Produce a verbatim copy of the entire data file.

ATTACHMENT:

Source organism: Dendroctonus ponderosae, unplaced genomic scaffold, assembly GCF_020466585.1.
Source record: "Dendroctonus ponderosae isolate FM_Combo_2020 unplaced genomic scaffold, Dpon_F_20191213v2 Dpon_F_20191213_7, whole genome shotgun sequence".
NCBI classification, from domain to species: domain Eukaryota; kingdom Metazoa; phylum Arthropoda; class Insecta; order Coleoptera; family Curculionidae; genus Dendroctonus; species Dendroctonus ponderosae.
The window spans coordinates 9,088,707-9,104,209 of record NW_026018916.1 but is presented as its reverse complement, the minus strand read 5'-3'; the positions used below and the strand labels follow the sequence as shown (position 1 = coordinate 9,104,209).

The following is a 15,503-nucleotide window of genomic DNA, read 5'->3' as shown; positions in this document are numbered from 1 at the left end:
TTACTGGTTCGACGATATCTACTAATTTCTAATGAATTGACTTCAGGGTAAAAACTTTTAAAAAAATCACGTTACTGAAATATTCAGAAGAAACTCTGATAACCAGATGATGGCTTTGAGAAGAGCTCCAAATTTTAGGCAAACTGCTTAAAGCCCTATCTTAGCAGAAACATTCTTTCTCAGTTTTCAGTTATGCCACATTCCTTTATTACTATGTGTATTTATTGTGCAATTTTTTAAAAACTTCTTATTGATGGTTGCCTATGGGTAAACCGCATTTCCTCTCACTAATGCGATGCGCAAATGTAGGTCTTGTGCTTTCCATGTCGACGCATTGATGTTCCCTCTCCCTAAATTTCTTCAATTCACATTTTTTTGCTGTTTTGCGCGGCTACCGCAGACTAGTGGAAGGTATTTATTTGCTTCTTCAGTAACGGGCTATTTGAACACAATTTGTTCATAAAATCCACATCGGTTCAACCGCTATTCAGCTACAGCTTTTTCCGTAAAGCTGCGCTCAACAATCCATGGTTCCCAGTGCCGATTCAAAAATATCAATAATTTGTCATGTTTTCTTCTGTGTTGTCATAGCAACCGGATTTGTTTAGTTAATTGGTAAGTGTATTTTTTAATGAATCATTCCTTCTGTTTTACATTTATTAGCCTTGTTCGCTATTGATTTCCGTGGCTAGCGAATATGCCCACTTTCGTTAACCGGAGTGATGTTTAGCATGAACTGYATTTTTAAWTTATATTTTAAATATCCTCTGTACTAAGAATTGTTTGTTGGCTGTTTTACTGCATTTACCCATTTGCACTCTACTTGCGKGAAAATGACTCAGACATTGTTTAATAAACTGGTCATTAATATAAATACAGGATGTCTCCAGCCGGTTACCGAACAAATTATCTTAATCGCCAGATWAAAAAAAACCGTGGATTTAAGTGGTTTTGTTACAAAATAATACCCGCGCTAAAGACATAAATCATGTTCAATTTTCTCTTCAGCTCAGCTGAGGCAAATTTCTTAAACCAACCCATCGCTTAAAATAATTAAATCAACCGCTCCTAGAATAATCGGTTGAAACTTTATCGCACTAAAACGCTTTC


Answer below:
Source organism: Dendroctonus ponderosae, unplaced genomic scaffold, assembly GCF_020466585.1.
Source record: "Dendroctonus ponderosae isolate FM_Combo_2020 unplaced genomic scaffold, Dpon_F_20191213v2 Dpon_F_20191213_7, whole genome shotgun sequence".
NCBI classification, from domain to species: domain Eukaryota; kingdom Metazoa; phylum Arthropoda; class Insecta; order Coleoptera; family Curculionidae; genus Dendroctonus; species Dendroctonus ponderosae.
The window spans coordinates 9,088,707-9,104,209 of record NW_026018916.1 but is presented as its reverse complement, the minus strand read 5'-3'; the positions used below and the strand labels follow the sequence as shown (position 1 = coordinate 9,104,209).

The following is a 15,503-nucleotide window of genomic DNA, read 5'->3' as shown; positions in this document are numbered from 1 at the left end:
TTACTGGTTCGACGATATCTACTAATTTCTAATGAATTGACTTCAGGGTAAAAACTTTTAAAAAAATCACGTTACTGAAATATTCAGAAGAAACTCTGATAACCAGATGATGGCTTTGAGAAGAGCTCCAAATTTTAGGCAAACTGCTTAAAGCCCTATCTTAGCAGAAACATTCTTTCTCAGTTTTCAGTTATGCCACATTCCTTTATTACTATGTGTATTTATTGTGCAATTTTTTAAAAACTTCTTATTGATGGTTGCCTATGGGTAAACCGCATTTCCTCTCACTAATGCGATGCGCAAATGTAGGTCTTGTGCTTTCCATGTCGACGCATTGATGTTCCCTCTCCCTAAATTTCTTCAATTCACATTTTTTTGCTGTTTTGCGCGGCTACCGCAGACTAGTGGAAGGTATTTATTTGCTTCTTCAGTAACGGGCTATTTGAACACAATTTGTTCATAAAATCCACATCGGTTCAACCGCTATTCAGCTACAGCTTTTTCCGTAAAGCTGCGCTCAACAATCCATGGTTCCCAGTGCCGATTCAAAAATATCAATAATTTGTCATGTTTTCTTCTGTGTTGTCATAGCAACCGGATTTGTTTAGTTAATTGGTAAGTGTATTTTTTAATGAATCATTCCTTCTGTTTTACATTTATTAGCCTTGTTCGCTATTGATTTCCGTGGCTAGCGAATATGCCCACTTTCGTTAACCGGAGTGATGTTTAGCATGAACTGYATTTTTAAWTTATATTTTAAATATCCTCTGTACTAAGAATTGTTTGTTGGCTGTTTTACTGCATTTACCCATTTGCACTCTACTTGCGKGAAAATGACTCAGACATTGTTTAATAAACTGGTCATTAATATAAATACAGGATGTCTCCAGCCGGTTACCGAACAAATTATCTTAATCGCCAGATWAAAAAAAACCGTGGATTTAAGTGGTTTTGTTACAAAATAATACCCGCGCTAAAGACATAAATCATGTTCAATTTTCTCTTCAGCTCAGCTGAGGCAAATTTCTTAAACCAACCCATCGCTTAAAATAATTAAATCAACCGCTCCTAGAATAATCGGTTGAAACTTTATCGCACTAAAACGCTTTC